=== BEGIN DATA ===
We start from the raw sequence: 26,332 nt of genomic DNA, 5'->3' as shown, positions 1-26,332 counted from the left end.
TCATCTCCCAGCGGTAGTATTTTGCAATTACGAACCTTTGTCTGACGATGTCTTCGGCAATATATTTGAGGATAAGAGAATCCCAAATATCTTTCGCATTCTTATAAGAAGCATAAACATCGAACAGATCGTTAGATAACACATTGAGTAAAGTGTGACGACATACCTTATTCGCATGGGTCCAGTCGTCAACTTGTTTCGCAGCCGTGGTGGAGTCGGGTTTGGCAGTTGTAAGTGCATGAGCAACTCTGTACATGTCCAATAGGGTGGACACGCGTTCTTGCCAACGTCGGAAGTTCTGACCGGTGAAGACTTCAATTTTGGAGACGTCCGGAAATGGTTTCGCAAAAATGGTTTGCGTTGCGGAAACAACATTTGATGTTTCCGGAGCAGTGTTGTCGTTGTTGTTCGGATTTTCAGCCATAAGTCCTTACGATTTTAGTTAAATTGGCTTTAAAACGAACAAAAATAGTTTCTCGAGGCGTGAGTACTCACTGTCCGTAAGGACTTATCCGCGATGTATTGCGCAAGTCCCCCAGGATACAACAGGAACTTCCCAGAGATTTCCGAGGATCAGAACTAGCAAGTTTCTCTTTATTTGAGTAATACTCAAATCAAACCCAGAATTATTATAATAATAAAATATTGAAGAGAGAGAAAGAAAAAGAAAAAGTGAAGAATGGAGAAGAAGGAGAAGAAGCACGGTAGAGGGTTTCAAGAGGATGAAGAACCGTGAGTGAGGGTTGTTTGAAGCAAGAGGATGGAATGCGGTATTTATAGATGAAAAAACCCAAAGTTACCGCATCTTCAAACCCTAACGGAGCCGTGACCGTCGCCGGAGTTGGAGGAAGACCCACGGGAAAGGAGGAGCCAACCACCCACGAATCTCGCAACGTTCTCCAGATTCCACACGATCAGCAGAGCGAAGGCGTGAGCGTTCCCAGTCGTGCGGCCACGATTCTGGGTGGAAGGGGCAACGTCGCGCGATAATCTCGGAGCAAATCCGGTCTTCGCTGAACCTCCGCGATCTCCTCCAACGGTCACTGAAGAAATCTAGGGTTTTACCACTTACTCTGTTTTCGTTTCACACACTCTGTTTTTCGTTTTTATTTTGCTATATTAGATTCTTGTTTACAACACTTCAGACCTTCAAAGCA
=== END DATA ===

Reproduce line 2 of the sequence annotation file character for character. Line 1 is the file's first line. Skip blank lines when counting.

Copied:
TCATCTCCCAGCGGTAGTATTTTGCAATTACGAACCTTTGTCTGACGATGTCTTCGGCAATATATTTGAGGATAAGAGAATCCCAAATATCTTTCGCATTCTTATAAGAAGCATAAACATCGAACAGATCGTTAGATAACACATTGAGTAAAGTGTGACGACATACCTTATTCGCATGGGTCCAGTCGTCAACTTGTTTCGCAGCCGTGGTGGAGTCGGGTTTGGCAGTTGTAAGTGCATGAGCAACTCTGTACATGTCCAATAGGGTGGACACGCGTTCTTGCCAACGTCGGAAGTTCTGACCGGTGAAGACTTCAATTTTGGAGACGTCCGGAAATGGTTTCGCAAAAATGGTTTGCGTTGCGGAAACAACATTTGATGTTTCCGGAGCAGTGTTGTCGTTGTTGTTCGGATTTTCAGCCATAAGTCCTTACGATTTTAGTTAAATTGGCTTTAAAACGAACAAAAATAGTTTCTCGAGGCGTGAGTACTCACTGTCCGTAAGGACTTATCCGCGATGTATTGCGCAAGTCCCCCAGGATACAACAGGAACTTCCCAGAGATTTCCGAGGATCAGAACTAGCAAGTTTCTCTTTATTTGAGTAATACTCAAATCAAACCCAGAATTATTATAATAATAAAATATTGAAGAGAGAGAAAGAAAAAGAAAAAGTGAAGAATGGAGAAGAAGGAGAAGAAGCACGGTAGAGGGTTTCAAGAGGATGAAGAACCGTGAGTGAGGGTTGTTTGAAGCAAGAGGATGGAATGCGGTATTTATAGATGAAAAAACCCAAAGTTACCGCATCTTCAAACCCTAACGGAGCCGTGACCGTCGCCGGAGTTGGAGGAAGACCCACGGGAAAGGAGGAGCCAACCACCCACGAATCTCGCAACGTTCTCCAGATTCCACACGATCAGCAGAGCGAAGGCGTGAGCGTTCCCAGTCGTGCGGCCACGATTCTGGGTGGAAGGGGCAACGTCGCGCGATAATCTCGGAGCAAATCCGGTCTTCGCTGAACCTCCGCGATCTCCTCCAACGGTCACTGAAGAAATCTAGGGTTTTACCACTTACTCTGTTTTCGTTTCACACACTCTGTTTTTCGTTTTTATTTTGCTATATTAGATTCTTGTTTACAACACTTCAGACCTTCAAAGCA